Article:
The tens of thousands of people with a history of serious illnesses who are enrolled in high-risk insurance pools created under the Affordable Care Act will have two more months before they lose that coverage, the Department of Health and Human Services said Tuesday.
The federal high-risk pools, which started in 2010, have helped people with pre-existing conditions obtain health coverage because they were often turned away by commercial insurers.
Late last month federal officials said they would keep the high-risk pools that were supposed to end in December open until the end of January. The idea was to give people more time to enroll in health plans through state and federal exchanges, many of which have been riddled with problems.
Now the pools will stay open until the end of March. HHS spokeswoman Erin Shields Britt said in an email Tuesday that "as part of our continuing effort to help smooth consumers' transition into Marketplace coverage, we are allowing those covered by [the pools] additional time to shop for new coverage while they receive the ongoing care and treatment they need."
Enrollees in the high-risk pools must select a new plan by March 15 to avoid a gap in coverage, according to HHS. Open enrollment for the health law ends March 31. The current enrollment in both state and federal pools is less than 30,000, down from 85,000 in October, according to HHS.
The extension is one in a series that federal officials have granted to help consumers enroll in the health law's online marketplaces, or exchanges, after website problems frustrated millions of potential enrollees.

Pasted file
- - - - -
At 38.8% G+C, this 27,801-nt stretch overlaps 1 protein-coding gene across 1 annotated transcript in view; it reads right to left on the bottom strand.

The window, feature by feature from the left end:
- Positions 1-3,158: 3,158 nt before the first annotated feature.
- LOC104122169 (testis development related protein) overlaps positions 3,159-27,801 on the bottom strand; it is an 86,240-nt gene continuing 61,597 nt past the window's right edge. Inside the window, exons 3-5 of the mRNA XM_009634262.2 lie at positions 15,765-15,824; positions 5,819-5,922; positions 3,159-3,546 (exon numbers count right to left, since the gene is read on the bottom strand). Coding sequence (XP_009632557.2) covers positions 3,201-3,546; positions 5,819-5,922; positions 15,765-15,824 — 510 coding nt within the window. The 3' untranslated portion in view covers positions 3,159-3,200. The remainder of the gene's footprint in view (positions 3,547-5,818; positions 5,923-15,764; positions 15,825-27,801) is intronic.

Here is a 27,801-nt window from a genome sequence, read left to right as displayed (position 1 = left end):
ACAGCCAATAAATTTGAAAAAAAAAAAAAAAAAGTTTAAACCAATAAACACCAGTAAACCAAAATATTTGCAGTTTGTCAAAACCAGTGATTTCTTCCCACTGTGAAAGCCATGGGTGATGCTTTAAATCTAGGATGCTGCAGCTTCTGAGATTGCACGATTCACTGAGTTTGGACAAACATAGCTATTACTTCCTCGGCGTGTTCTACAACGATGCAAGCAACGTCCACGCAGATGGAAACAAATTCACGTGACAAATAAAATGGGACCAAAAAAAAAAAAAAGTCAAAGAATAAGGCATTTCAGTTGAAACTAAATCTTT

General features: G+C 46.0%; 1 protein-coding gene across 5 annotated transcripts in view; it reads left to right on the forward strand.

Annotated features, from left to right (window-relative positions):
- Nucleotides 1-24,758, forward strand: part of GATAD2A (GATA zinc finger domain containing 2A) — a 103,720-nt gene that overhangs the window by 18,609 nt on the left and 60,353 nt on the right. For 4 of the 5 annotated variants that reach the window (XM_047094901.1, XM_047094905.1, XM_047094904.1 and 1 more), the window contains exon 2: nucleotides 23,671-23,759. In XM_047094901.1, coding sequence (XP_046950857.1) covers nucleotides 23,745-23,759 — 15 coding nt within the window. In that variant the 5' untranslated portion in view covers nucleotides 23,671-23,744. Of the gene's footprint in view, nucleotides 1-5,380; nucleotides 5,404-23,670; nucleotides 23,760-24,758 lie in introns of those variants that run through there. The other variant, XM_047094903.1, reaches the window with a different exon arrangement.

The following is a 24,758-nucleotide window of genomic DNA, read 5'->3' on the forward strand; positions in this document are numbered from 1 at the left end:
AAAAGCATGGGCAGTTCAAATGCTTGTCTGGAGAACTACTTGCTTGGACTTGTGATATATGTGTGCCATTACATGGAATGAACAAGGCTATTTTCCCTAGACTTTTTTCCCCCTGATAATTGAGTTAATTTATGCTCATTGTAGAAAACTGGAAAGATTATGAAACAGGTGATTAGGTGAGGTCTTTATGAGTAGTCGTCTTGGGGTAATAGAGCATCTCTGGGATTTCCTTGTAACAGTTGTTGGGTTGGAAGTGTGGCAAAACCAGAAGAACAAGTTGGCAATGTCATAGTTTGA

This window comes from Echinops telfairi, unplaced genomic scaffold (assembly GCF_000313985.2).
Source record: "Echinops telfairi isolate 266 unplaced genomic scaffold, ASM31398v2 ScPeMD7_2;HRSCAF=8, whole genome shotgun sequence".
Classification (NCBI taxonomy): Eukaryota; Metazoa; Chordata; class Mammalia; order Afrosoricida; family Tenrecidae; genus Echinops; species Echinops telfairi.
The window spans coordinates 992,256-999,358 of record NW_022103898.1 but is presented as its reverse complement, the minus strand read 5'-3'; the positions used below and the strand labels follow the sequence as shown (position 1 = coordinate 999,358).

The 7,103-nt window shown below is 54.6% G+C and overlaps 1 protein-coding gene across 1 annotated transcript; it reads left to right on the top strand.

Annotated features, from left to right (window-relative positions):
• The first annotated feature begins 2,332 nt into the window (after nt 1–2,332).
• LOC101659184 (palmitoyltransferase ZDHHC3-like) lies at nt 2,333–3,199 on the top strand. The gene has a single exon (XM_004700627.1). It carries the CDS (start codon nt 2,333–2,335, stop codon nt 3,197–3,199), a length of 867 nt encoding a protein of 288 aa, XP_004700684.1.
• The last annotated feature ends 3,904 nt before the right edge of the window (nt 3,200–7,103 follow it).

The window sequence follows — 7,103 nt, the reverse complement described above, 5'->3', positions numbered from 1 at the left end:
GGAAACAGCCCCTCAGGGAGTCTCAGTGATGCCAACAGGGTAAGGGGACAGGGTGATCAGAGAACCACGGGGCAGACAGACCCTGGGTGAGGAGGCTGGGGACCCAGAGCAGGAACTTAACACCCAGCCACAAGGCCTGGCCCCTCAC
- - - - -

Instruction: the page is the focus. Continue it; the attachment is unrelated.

Beginning this year under the health law, insurers are no longer able to reject people or charge them higher rates as a result of their medical history.
The federal announcement means that some states that run their own pools have the option of continuing coverage through the end of March.
Consumer advocacy groups welcomed the extension since many people in the high-risk pools are receiving regular treatments for diseases such as cancer, diabetes and heart disease.
"Today's announcement ensures that people with pre-existing conditions such as a history of cancer have life-saving coverage ... through the end of open enrollment," said Steve Weiss, senior director, communications and media advocacy for the American Cancer Society Cancer Action Network.
The high-risk pools have helped more than 135,000 Americans since late 2010. The federal program suspended acceptance of new enrollees in last February, while state-based pools closed their doors in March because of funding concerns.
Staff writer Phil Galewitz contributed to this article.